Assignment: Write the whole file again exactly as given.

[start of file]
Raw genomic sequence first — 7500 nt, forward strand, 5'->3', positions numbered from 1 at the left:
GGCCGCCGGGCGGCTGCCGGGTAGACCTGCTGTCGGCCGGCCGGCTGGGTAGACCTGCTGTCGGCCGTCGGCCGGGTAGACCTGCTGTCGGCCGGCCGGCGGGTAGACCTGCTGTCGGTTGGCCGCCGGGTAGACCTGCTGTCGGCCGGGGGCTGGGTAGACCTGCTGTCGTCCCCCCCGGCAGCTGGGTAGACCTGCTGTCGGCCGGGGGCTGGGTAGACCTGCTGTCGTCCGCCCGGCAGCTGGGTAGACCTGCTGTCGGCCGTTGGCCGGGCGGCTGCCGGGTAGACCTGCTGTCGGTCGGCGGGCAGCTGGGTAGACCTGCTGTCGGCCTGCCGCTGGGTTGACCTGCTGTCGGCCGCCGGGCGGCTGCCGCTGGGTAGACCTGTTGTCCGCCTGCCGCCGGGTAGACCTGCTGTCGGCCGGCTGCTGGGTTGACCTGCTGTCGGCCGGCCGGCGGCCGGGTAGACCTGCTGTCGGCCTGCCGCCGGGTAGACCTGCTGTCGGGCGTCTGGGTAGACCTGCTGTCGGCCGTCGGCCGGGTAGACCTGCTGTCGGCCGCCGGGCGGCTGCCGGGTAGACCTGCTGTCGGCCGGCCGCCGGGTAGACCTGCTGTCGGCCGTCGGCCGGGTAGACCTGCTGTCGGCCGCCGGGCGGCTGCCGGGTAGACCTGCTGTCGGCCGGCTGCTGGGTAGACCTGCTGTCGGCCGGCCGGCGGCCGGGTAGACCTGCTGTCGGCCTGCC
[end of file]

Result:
Raw genomic sequence first — 7500 nt, forward strand, 5'->3', positions numbered from 1 at the left:
GGCCGCCGGGCGGCTGCCGGGTAGACCTGCTGTCGGCCGGCCGGCTGGGTAGACCTGCTGTCGGCCGTCGGCCGGGTAGACCTGCTGTCGGCCGGCCGGCGGGTAGACCTGCTGTCGGTTGGCCGCCGGGTAGACCTGCTGTCGGCCGGGGGCTGGGTAGACCTGCTGTCGTCCCCCCCGGCAGCTGGGTAGACCTGCTGTCGGCCGGGGGCTGGGTAGACCTGCTGTCGTCCGCCCGGCAGCTGGGTAGACCTGCTGTCGGCCGTTGGCCGGGCGGCTGCCGGGTAGACCTGCTGTCGGTCGGCGGGCAGCTGGGTAGACCTGCTGTCGGCCTGCCGCTGGGTTGACCTGCTGTCGGCCGCCGGGCGGCTGCCGCTGGGTAGACCTGTTGTCCGCCTGCCGCCGGGTAGACCTGCTGTCGGCCGGCTGCTGGGTTGACCTGCTGTCGGCCGGCCGGCGGCCGGGTAGACCTGCTGTCGGCCTGCCGCCGGGTAGACCTGCTGTCGGGCGTCTGGGTAGACCTGCTGTCGGCCGTCGGCCGGGTAGACCTGCTGTCGGCCGCCGGGCGGCTGCCGGGTAGACCTGCTGTCGGCCGGCCGCCGGGTAGACCTGCTGTCGGCCGTCGGCCGGGTAGACCTGCTGTCGGCCGCCGGGCGGCTGCCGGGTAGACCTGCTGTCGGCCGGCTGCTGGGTAGACCTGCTGTCGGCCGGCCGGCGGCCGGGTAGACCTGCTGTCGGCCTGCC